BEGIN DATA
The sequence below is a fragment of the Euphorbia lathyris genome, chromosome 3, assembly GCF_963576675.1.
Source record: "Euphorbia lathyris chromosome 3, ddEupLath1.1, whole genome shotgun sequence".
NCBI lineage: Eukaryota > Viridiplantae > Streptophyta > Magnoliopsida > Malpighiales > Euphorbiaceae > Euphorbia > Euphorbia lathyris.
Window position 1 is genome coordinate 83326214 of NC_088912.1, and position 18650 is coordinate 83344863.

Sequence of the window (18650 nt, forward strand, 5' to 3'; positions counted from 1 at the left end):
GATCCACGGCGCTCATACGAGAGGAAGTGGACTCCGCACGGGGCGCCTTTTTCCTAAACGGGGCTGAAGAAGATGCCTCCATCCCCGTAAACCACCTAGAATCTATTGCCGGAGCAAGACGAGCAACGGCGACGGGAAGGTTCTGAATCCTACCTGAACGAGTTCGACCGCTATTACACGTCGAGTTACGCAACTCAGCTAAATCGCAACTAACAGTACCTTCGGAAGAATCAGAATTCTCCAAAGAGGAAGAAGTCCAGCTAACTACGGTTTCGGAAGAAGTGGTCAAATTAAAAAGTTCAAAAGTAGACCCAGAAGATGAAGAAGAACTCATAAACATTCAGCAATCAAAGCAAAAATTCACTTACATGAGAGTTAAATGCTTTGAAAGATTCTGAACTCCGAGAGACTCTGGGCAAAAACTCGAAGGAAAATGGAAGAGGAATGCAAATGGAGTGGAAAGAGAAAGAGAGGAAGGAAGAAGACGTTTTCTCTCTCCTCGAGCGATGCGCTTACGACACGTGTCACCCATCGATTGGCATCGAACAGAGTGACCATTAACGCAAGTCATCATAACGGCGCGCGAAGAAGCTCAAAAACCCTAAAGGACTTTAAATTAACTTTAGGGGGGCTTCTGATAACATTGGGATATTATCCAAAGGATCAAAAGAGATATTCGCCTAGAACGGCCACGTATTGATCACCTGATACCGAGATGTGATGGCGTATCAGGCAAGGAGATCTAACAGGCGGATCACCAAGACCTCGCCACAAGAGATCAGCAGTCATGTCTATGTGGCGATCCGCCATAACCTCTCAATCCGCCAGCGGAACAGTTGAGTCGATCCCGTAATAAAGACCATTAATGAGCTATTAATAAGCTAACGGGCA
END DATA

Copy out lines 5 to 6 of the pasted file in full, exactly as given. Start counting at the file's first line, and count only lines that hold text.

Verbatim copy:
Sequence of the window (18650 nt, forward strand, 5' to 3'; positions counted from 1 at the left end):
GATCCACGGCGCTCATACGAGAGGAAGTGGACTCCGCACGGGGCGCCTTTTTCCTAAACGGGGCTGAAGAAGATGCCTCCATCCCCGTAAACCACCTAGAATCTATTGCCGGAGCAAGACGAGCAACGGCGACGGGAAGGTTCTGAATCCTACCTGAACGAGTTCGACCGCTATTACACGTCGAGTTACGCAACTCAGCTAAATCGCAACTAACAGTACCTTCGGAAGAATCAGAATTCTCCAAAGAGGAAGAAGTCCAGCTAACTACGGTTTCGGAAGAAGTGGTCAAATTAAAAAGTTCAAAAGTAGACCCAGAAGATGAAGAAGAACTCATAAACATTCAGCAATCAAAGCAAAAATTCACTTACATGAGAGTTAAATGCTTTGAAAGATTCTGAACTCCGAGAGACTCTGGGCAAAAACTCGAAGGAAAATGGAAGAGGAATGCAAATGGAGTGGAAAGAGAAAGAGAGGAAGGAAGAAGACGTTTTCTCTCTCCTCGAGCGATGCGCTTACGACACGTGTCACCCATCGATTGGCATCGAACAGAGTGACCATTAACGCAAGTCATCATAACGGCGCGCGAAGAAGCTCAAAAACCCTAAAGGACTTTAAATTAACTTTAGGGGGGCTTCTGATAACATTGGGATATTATCCAAAGGATCAAAAGAGATATTCGCCTAGAACGGCCACGTATTGATCACCTGATACCGAGATGTGATGGCGTATCAGGCAAGGAGATCTAACAGGCGGATCACCAAGACCTCGCCACAAGAGATCAGCAGTCATGTCTATGTGGCGATCCGCCATAACCTCTCAATCCGCCAGCGGAACAGTTGAGTCGATCCCGTAATAAAGACCATTAATGAGCTATTAATAAGCTAACGGGCA